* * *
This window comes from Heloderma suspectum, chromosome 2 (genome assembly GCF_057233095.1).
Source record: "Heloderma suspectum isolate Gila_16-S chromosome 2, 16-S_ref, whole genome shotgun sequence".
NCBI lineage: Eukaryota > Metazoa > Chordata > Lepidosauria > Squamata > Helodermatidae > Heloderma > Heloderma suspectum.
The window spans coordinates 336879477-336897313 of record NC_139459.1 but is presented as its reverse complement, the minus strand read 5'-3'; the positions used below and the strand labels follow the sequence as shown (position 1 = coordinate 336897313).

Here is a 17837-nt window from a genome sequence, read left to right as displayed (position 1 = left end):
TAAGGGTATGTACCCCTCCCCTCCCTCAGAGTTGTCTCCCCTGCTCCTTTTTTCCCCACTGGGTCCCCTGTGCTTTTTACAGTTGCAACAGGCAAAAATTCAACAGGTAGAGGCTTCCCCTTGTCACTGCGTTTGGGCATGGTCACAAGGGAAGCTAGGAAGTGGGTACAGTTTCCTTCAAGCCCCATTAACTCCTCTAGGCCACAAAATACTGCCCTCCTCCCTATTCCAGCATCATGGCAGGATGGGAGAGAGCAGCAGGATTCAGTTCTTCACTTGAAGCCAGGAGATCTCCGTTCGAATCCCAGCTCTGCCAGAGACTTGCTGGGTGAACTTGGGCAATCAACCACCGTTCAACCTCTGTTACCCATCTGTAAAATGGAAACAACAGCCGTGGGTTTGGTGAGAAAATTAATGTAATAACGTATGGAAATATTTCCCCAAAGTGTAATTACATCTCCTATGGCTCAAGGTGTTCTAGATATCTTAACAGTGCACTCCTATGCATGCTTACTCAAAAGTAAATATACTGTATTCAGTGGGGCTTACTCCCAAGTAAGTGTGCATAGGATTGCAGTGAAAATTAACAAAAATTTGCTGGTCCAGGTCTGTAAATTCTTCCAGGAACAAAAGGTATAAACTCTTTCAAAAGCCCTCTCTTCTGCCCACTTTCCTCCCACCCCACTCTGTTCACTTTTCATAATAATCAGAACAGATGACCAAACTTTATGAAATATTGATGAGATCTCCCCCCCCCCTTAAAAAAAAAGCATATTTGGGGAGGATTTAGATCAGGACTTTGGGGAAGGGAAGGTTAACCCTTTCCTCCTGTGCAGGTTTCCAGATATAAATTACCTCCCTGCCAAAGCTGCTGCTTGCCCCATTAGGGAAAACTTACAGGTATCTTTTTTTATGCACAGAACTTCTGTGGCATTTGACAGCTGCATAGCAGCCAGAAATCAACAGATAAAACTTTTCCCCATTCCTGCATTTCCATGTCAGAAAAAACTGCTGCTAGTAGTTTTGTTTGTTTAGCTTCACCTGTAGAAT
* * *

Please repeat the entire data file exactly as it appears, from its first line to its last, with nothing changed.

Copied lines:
This window comes from Heloderma suspectum, chromosome 2 (genome assembly GCF_057233095.1).
Source record: "Heloderma suspectum isolate Gila_16-S chromosome 2, 16-S_ref, whole genome shotgun sequence".
NCBI lineage: Eukaryota > Metazoa > Chordata > Lepidosauria > Squamata > Helodermatidae > Heloderma > Heloderma suspectum.
The window spans coordinates 336879477-336897313 of record NC_139459.1 but is presented as its reverse complement, the minus strand read 5'-3'; the positions used below and the strand labels follow the sequence as shown (position 1 = coordinate 336897313).

Here is a 17837-nt window from a genome sequence, read left to right as displayed (position 1 = left end):
TAAGGGTATGTACCCCTCCCCTCCCTCAGAGTTGTCTCCCCTGCTCCTTTTTTCCCCACTGGGTCCCCTGTGCTTTTTACAGTTGCAACAGGCAAAAATTCAACAGGTAGAGGCTTCCCCTTGTCACTGCGTTTGGGCATGGTCACAAGGGAAGCTAGGAAGTGGGTACAGTTTCCTTCAAGCCCCATTAACTCCTCTAGGCCACAAAATACTGCCCTCCTCCCTATTCCAGCATCATGGCAGGATGGGAGAGAGCAGCAGGATTCAGTTCTTCACTTGAAGCCAGGAGATCTCCGTTCGAATCCCAGCTCTGCCAGAGACTTGCTGGGTGAACTTGGGCAATCAACCACCGTTCAACCTCTGTTACCCATCTGTAAAATGGAAACAACAGCCGTGGGTTTGGTGAGAAAATTAATGTAATAACGTATGGAAATATTTCCCCAAAGTGTAATTACATCTCCTATGGCTCAAGGTGTTCTAGATATCTTAACAGTGCACTCCTATGCATGCTTACTCAAAAGTAAATATACTGTATTCAGTGGGGCTTACTCCCAAGTAAGTGTGCATAGGATTGCAGTGAAAATTAACAAAAATTTGCTGGTCCAGGTCTGTAAATTCTTCCAGGAACAAAAGGTATAAACTCTTTCAAAAGCCCTCTCTTCTGCCCACTTTCCTCCCACCCCACTCTGTTCACTTTTCATAATAATCAGAACAGATGACCAAACTTTATGAAATATTGATGAGATCTCCCCCCCCCCTTAAAAAAAAAGCATATTTGGGGAGGATTTAGATCAGGACTTTGGGGAAGGGAAGGTTAACCCTTTCCTCCTGTGCAGGTTTCCAGATATAAATTACCTCCCTGCCAAAGCTGCTGCTTGCCCCATTAGGGAAAACTTACAGGTATCTTTTTTTATGCACAGAACTTCTGTGGCATTTGACAGCTGCATAGCAGCCAGAAATCAACAGATAAAACTTTTCCCCATTCCTGCATTTCCATGTCAGAAAAAACTGCTGCTAGTAGTTTTGTTTGTTTAGCTTCACCTGTAGAAT